Same-sex sexual behavior has been documented in over 1,000 animal species—from nematode worms to penguins to cattle. While few animals are exclusively homosexual across the animal kingdom, same-sex sexual interactions are more common than once believed and are potentially beneficial evolutionarily. For one population of male macaques, same-sex sexual behavior has evolved with—and may be a common feature of—reproductions in primates, according to the results of a study published July 10 in the journal Nature Ecology and Evolution.
“We found most males were behaviourally bisexual, and that variation in same-sex activity was heritable,” co-author and Imperial College London ecologist Jackson Clive said in a statement. “This means that the behavior can have an evolutionary underpinning; for example, we also found that males that mounted each other were also more likely to back each other up in conflicts—perhaps this could be one of many social benefits to same-sex sexual activity.”
In the study, the team examined 236 males within a colony of 1,700 rhesus macaques living freely on the island of Cayo Santiago, Puerto Rico. In addition to observing their behavior, the team conducted genetic analyses and had access to pedigree records. These records detail the parentage of each individual money back to 1956.
The team recorded all social ‘mountings’ for all of the 236 males, including different-sex behavior (DSB, or male-on-female) and same-sex behavior (SSB, or male-on-males). Male same-sex mounting occurred in 72 percent of sample males, compared to only 46 percent of the male population participating in different-sex mounting.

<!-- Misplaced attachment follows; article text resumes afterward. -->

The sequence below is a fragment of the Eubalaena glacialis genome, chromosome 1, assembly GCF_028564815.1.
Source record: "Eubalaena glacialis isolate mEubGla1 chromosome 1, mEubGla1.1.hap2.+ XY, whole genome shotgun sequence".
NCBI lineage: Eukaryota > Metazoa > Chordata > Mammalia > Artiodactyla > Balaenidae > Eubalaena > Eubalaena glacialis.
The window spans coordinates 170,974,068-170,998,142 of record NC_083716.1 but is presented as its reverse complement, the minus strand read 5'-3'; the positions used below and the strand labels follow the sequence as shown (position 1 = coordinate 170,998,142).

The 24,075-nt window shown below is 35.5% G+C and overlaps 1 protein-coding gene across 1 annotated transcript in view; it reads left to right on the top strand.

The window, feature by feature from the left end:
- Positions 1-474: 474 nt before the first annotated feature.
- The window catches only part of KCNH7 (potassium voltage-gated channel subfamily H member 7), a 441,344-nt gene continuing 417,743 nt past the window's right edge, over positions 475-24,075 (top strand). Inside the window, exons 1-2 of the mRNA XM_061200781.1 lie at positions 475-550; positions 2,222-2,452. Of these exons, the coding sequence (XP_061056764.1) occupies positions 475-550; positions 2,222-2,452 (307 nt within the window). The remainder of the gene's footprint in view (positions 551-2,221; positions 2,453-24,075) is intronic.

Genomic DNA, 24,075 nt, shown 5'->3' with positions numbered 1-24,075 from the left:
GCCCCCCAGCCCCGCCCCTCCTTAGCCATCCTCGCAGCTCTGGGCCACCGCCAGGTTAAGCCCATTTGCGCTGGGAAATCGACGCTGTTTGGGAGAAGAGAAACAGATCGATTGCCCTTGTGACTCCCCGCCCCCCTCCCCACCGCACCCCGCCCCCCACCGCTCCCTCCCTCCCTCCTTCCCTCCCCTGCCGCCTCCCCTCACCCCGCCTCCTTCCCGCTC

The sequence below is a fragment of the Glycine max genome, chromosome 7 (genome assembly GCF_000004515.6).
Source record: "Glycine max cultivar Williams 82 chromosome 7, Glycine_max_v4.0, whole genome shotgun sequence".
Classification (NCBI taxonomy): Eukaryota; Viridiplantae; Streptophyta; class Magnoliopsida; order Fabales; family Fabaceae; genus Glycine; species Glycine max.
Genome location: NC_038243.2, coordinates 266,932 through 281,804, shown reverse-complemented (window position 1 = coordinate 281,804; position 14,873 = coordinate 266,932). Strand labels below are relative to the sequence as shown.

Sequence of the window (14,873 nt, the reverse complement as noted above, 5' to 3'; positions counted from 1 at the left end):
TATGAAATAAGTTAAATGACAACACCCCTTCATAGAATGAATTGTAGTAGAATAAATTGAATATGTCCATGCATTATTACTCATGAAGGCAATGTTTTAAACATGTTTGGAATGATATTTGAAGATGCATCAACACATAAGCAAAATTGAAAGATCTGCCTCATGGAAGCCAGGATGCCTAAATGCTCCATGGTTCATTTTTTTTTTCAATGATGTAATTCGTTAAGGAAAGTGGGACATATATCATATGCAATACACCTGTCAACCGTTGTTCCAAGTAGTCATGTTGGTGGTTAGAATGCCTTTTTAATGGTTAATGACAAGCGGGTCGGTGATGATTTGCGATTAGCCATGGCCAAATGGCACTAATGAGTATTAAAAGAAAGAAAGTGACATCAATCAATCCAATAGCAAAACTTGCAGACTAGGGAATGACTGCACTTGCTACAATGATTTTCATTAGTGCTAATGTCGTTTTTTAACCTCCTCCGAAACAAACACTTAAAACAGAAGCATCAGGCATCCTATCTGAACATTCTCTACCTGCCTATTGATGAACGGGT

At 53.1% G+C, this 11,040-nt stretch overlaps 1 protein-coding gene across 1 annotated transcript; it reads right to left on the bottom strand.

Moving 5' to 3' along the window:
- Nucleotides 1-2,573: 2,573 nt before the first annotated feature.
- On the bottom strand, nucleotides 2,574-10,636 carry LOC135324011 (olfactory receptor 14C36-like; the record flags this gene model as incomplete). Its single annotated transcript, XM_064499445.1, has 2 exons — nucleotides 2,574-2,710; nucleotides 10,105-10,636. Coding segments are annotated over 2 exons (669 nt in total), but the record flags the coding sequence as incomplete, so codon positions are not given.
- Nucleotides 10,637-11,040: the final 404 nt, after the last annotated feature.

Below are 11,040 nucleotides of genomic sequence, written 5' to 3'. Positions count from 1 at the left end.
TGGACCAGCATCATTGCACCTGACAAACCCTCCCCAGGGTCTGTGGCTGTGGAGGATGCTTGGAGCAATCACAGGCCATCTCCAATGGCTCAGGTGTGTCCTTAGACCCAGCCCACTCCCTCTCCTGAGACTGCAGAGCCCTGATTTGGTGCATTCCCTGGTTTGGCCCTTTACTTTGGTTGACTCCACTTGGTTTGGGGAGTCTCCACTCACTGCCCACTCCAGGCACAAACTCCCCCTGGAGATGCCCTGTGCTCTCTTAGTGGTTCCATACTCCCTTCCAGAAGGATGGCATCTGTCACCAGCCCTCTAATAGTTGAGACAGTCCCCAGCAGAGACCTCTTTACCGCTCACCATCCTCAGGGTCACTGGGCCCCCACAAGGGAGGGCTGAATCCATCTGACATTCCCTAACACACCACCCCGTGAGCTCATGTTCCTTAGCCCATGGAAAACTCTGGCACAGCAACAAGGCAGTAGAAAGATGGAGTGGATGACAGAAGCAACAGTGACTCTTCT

Some theories about SSB in animals believe that it has to do with establishing dominance within groups, handling a shortage of different-sex partners, or reducing tension following aggressive behavior.
The study team investigated several of these prevailing theories and found that SSB with males was strongly correlated with “coalitionary bonds” in this community. This means that the male pairs that regularly engage in SSB were more likely to support one another in conflicts and provide an advantage within the social group.
When the team looked to see if SSB led to any reduction in offspring, they found that the males engaged in SSB may actually be more successful in reproducing. This could be due to those social benefits provided by more coalitionary bonds.
Using the pedigree data, they found that SSB was 6.4 percent inheritable, showing evidence of a genetic link to primate SSB outside of humans. This percentage is similar to other heritable behaviors in primates including grooming and sociality.
They also found some genetic correlation between the males that were more often ‘mounters’ or ‘mountees’ when engaging in SSB. This suggests that these sub-behaviours may have a common basis. Additionally, whether or not individuals were more likely to be mounters or mountees did not correlate with their social position, according to the authors. They believe that asserting their place within the hierarchy is not an important factor for SSB in this species.
The study suggests that some degree of SSB can evolve as an adaptive behavior, depending on the context, and may be a common feature or reproductive ecology in primates.
“Unfortunately there is still a belief amongst some people that same-sex behavior is ‘unnatural,’ and some countries sadly still enforce the death penalty for homosexuality,” co-author and Imperial College London biologist Vincent Savolainen said in a statement. “Our research shows that same-sex behavior is in fact widespread amongst non-human animals.